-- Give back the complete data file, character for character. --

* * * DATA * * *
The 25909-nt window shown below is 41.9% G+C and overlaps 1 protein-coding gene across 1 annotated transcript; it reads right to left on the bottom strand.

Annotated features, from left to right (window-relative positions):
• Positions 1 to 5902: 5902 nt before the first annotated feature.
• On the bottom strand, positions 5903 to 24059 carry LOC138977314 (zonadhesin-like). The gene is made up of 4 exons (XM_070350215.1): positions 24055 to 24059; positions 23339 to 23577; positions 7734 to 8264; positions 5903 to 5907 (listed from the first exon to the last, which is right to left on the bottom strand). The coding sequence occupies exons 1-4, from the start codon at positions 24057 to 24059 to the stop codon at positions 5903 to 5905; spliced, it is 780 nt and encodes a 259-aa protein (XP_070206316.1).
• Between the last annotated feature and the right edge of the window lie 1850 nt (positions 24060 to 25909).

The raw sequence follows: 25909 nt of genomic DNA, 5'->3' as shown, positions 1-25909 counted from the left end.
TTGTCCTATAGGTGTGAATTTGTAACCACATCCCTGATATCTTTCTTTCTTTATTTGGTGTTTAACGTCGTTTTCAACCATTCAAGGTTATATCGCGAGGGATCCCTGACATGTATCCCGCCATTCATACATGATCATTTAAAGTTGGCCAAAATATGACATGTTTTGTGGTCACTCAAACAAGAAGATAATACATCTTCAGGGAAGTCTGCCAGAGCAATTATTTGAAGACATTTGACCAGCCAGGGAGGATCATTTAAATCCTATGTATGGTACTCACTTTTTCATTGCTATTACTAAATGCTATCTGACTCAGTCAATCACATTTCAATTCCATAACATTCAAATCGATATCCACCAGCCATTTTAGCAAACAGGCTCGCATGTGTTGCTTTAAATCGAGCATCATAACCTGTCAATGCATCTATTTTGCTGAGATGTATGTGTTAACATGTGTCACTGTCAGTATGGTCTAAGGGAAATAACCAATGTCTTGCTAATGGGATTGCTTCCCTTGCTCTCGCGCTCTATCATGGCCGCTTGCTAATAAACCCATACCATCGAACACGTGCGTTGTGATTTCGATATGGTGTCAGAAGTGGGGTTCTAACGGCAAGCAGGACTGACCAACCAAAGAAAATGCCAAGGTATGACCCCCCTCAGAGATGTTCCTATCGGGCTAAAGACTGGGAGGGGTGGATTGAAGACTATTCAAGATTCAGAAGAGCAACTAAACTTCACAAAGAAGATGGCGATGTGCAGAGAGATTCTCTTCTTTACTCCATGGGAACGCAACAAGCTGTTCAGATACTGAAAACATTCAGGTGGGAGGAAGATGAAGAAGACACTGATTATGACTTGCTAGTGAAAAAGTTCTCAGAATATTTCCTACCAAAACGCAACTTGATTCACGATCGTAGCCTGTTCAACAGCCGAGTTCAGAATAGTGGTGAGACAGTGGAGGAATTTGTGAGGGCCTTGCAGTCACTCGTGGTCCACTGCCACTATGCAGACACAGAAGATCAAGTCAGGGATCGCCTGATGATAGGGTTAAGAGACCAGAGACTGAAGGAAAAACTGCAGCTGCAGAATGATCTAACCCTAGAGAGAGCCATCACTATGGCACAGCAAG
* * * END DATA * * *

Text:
The 25909-nt window shown below is 41.9% G+C and overlaps 1 protein-coding gene across 1 annotated transcript; it reads right to left on the bottom strand.

Annotated features, from left to right (window-relative positions):
• Positions 1 to 5902: 5902 nt before the first annotated feature.
• On the bottom strand, positions 5903 to 24059 carry LOC138977314 (zonadhesin-like). The gene is made up of 4 exons (XM_070350215.1): positions 24055 to 24059; positions 23339 to 23577; positions 7734 to 8264; positions 5903 to 5907 (listed from the first exon to the last, which is right to left on the bottom strand). The coding sequence occupies exons 1-4, from the start codon at positions 24057 to 24059 to the stop codon at positions 5903 to 5905; spliced, it is 780 nt and encodes a 259-aa protein (XP_070206316.1).
• Between the last annotated feature and the right edge of the window lie 1850 nt (positions 24060 to 25909).

The raw sequence follows: 25909 nt of genomic DNA, 5'->3' as shown, positions 1-25909 counted from the left end.
TTGTCCTATAGGTGTGAATTTGTAACCACATCCCTGATATCTTTCTTTCTTTATTTGGTGTTTAACGTCGTTTTCAACCATTCAAGGTTATATCGCGAGGGATCCCTGACATGTATCCCGCCATTCATACATGATCATTTAAAGTTGGCCAAAATATGACATGTTTTGTGGTCACTCAAACAAGAAGATAATACATCTTCAGGGAAGTCTGCCAGAGCAATTATTTGAAGACATTTGACCAGCCAGGGAGGATCATTTAAATCCTATGTATGGTACTCACTTTTTCATTGCTATTACTAAATGCTATCTGACTCAGTCAATCACATTTCAATTCCATAACATTCAAATCGATATCCACCAGCCATTTTAGCAAACAGGCTCGCATGTGTTGCTTTAAATCGAGCATCATAACCTGTCAATGCATCTATTTTGCTGAGATGTATGTGTTAACATGTGTCACTGTCAGTATGGTCTAAGGGAAATAACCAATGTCTTGCTAATGGGATTGCTTCCCTTGCTCTCGCGCTCTATCATGGCCGCTTGCTAATAAACCCATACCATCGAACACGTGCGTTGTGATTTCGATATGGTGTCAGAAGTGGGGTTCTAACGGCAAGCAGGACTGACCAACCAAAGAAAATGCCAAGGTATGACCCCCCTCAGAGATGTTCCTATCGGGCTAAAGACTGGGAGGGGTGGATTGAAGACTATTCAAGATTCAGAAGAGCAACTAAACTTCACAAAGAAGATGGCGATGTGCAGAGAGATTCTCTTCTTTACTCCATGGGAACGCAACAAGCTGTTCAGATACTGAAAACATTCAGGTGGGAGGAAGATGAAGAAGACACTGATTATGACTTGCTAGTGAAAAAGTTCTCAGAATATTTCCTACCAAAACGCAACTTGATTCACGATCGTAGCCTGTTCAACAGCCGAGTTCAGAATAGTGGTGAGACAGTGGAGGAATTTGTGAGGGCCTTGCAGTCACTCGTGGTCCACTGCCACTATGCAGACACAGAAGATCAAGTCAGGGATCGCCTGATGATAGGGTTAAGAGACCAGAGACTGAAGGAAAAACTGCAGCTGCAGAATGATCTAACCCTAGAGAGAGCCATCACTATGGCACAGCAAG